Coronavirus, Covid-19, Help, How Can I Help Others If I Am Self-Isolated?, SARS-CoV-2, Self-Isolation
Self-Isolator’s Help Desk
This image, by Unknown Author, is licensed under CC BY-SA
How Can I Help Others If I Am Self-Isolated?
The risk of catching Covid-19 has had a tremendous impact on society and many social commentators are comparing the isolationary lockdowns to that of a war-time situation and talking about how people are pitching in (the war-time spirit) to help those in need – shopping for the self-isolated elderly, checking up on lonely isolated people, providing local support groups for parents with childen off school, and so on. I would also like to offer support in some way. I’m 78 and, at the moment, fit and healthy but like most others in my age group, I am self-isolated at home and thus severely restricted in terms of mobility and contact with others. So, how can I help others if I am self-isolated?
I entered the question into Google and found a number of generic “How can I help?” answers that ignored the “if I am self-isolated” part of my question. I also found a lot of advice on what you can and can’t do if you are self-isolating including this gem in a New York Times article:
Can I go to the supermarket?
Yes, buy as much as you can at a time to minimize the number of trips, and pick a time when the store is least likely to be crowded. New York Times, 18 March 2020.
Stockpiling is alive and well in New York.
A 17 March 2020 article in The Guardian stated that there are now more than 1,200 Covid-19 mutual aid groups across the UK but these are groups of volunteers who are offering help to the self-isolated, not volunteers from within those who are self-isolated.
I also looked on Facebook but nothing came up. I don’t tweet so I don’t know what’s available through this social media platform.
So, what can I, or other like-minded self-isolators, do? Here’s my thinking.
Determine Skill Set, Identify Beneficiaries, Advertise Services
The images used in this composite are by Unknown Authors, and are licensed under CC BY-SA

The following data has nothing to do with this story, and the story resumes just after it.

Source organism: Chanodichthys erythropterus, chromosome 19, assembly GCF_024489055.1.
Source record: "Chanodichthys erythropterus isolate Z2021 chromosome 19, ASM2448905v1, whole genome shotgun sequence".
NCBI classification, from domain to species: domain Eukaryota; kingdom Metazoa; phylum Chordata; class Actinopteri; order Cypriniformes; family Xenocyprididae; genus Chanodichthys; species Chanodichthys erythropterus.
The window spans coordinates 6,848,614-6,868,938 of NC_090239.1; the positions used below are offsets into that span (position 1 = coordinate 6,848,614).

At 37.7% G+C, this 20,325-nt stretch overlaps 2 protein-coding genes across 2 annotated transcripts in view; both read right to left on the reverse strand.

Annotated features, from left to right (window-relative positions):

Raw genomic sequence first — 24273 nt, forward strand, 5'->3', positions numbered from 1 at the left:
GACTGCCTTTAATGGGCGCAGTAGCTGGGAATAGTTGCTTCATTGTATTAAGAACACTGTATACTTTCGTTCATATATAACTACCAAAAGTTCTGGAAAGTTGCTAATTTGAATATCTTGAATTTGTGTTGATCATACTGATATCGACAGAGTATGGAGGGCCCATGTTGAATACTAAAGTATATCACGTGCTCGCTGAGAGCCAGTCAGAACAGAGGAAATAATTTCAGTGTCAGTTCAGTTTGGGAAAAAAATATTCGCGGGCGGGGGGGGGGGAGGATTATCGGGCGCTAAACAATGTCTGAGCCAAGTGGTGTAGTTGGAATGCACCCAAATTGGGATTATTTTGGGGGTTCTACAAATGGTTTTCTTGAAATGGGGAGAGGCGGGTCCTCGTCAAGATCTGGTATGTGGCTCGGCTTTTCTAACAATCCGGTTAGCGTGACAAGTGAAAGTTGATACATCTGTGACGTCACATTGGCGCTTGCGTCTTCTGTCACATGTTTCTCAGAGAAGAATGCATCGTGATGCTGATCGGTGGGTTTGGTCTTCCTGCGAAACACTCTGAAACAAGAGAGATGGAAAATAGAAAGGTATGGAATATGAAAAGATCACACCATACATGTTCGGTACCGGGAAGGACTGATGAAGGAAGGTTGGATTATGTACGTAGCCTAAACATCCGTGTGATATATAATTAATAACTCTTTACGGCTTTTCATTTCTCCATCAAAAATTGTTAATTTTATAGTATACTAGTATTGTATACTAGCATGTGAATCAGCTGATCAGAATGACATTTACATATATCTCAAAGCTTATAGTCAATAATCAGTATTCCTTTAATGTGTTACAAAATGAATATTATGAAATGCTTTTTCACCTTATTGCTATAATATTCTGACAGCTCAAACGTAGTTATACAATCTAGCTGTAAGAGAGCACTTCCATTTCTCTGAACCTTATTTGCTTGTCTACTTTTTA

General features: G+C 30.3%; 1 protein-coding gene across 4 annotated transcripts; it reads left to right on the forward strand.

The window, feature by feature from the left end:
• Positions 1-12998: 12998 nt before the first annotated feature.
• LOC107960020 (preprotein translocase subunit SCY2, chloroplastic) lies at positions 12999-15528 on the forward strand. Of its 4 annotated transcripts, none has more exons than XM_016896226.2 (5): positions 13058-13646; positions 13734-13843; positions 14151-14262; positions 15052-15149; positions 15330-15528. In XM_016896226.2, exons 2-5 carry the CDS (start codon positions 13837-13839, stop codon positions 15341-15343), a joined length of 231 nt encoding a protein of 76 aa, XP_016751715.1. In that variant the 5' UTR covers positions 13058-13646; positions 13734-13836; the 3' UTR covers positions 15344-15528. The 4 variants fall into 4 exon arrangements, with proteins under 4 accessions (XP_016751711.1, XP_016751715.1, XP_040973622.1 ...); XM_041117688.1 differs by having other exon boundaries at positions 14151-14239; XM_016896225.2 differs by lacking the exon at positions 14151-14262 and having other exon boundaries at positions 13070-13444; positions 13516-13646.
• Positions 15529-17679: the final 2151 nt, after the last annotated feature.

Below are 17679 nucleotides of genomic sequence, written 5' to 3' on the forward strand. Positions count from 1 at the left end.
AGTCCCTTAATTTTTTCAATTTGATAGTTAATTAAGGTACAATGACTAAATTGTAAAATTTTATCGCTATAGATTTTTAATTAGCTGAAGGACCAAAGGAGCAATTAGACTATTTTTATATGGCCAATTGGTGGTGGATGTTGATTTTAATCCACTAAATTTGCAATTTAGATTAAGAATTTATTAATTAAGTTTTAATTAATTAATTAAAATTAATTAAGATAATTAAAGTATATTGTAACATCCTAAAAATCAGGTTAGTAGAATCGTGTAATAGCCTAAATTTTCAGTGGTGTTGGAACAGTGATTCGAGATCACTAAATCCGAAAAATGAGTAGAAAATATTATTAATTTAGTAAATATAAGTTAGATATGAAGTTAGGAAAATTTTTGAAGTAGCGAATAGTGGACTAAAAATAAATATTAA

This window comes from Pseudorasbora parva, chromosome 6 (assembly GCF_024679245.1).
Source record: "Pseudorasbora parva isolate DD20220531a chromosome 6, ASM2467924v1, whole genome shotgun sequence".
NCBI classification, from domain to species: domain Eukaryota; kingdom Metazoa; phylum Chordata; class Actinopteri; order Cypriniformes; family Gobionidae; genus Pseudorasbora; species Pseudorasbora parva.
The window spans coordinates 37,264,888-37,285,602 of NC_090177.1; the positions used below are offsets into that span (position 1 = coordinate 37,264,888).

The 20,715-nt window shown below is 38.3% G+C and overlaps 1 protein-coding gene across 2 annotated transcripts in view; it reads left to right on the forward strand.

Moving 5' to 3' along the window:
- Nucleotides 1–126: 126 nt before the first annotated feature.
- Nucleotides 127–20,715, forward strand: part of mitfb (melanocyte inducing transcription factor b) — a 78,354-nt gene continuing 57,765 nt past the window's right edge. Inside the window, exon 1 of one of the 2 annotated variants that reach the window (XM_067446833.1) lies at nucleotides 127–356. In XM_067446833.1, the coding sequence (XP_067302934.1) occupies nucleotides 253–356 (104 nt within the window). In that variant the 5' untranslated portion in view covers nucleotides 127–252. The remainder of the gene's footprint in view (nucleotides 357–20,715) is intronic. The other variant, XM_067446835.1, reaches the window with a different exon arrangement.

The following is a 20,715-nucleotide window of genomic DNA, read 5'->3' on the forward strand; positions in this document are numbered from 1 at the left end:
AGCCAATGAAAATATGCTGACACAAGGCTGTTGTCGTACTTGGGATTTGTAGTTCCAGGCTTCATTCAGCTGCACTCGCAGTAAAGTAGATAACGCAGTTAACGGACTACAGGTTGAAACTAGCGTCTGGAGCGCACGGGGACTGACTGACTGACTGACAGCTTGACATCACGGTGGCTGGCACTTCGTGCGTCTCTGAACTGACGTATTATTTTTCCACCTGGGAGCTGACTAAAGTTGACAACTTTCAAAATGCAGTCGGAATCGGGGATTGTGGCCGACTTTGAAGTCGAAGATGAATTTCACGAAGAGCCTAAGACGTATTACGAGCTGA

First, make a list of what skills you have that might be of benefit to others. In my case, these would be skilled user of Microsoft Office tools (Word, PowerPoint, Excel), internet researcher and article writer, author of books and associated copy-editing and proof-reading skills, basic website construction using WordPress, able to help out with rudimentary Windows 10 and iOS questions, and ex-teacher/lecturer up to university level. It’s a bit like writing a résumé!
Second, identify those who could benefit from your help i.e. your target beneficiaries. For me, that would include any small business that requires temporary MS Office how-to help, online tutoring of children off school who need help in English (grammar and creative writing) and mathematics (and maybe other subjects), lonely people who would just like to chat by email or WhatsApp, and those who need answers to “How do I do this on a Windows machine or an iPad?” questions. (I might not know all the answers but I’ll do my best to find out.)
Third, work out how to reach your target beneficiaries. This is the tricky part. I’m not a skilled user of social media platforms although these platforms would be an obvious way to advertise your availability. Maybe through a blog like this but how many people read blogs such as mine? Not a lot. Maybe advertise in local community publications or via national publications such as newspapers? Or maybe through local borough councils or community noticeboards? I’m open to ideas.
Finally, there are a few other considerations, as follows:
– Payment for services rendered. I would not require payment for anything I do. I’m not offering my help to earn money but some helpers might see it more as a money-earning opportunity.
– Qualifications, technical skills and vetting. For some things, such as online tutoring of school children, it may turn out that I would need some form of qualification or training and even though the schooling is remote, I may need to be vetted i.e. a criminal records check. Additionally, how do I demonstrate that I am qualified to advise in my chosen topics? I can state my educational qualifications but that’s no guarantee that I can do what is listed in my skill set.
– Insurance. Do I need insurance against offering wrong advice to, say, a small business?
– Physical restrictions. I am sufficiently hard of hearing to cause me to shun telephone calls. How might this affect, say, online tutoring or interaction with a small business?
– Risk of abuse. How do I convince someone that I’m not out to scam them and that I would respect the confidentiality of what they send me?
– Internet overload. There’s already talk that as more people work from home, the internet will become overloaded. How will this affect my commitments to others to help within a given time period?
– And finally, what when the world returns to normality and my services are no longer required by those I have helped? I may have enjoyed working to a timescale and being challenged on technical topics again (reminiscent of when I was a professional electronics consultant) and regret the loss.
The ability to help others from within a self-isolation cell is, apparently, not that easy to do. If you have any thoughts on the topic, use the Leave a Comment option above, just under the title, and send them to me.
With Fat Betty on the Coast-to-Coast long-distance path, 2010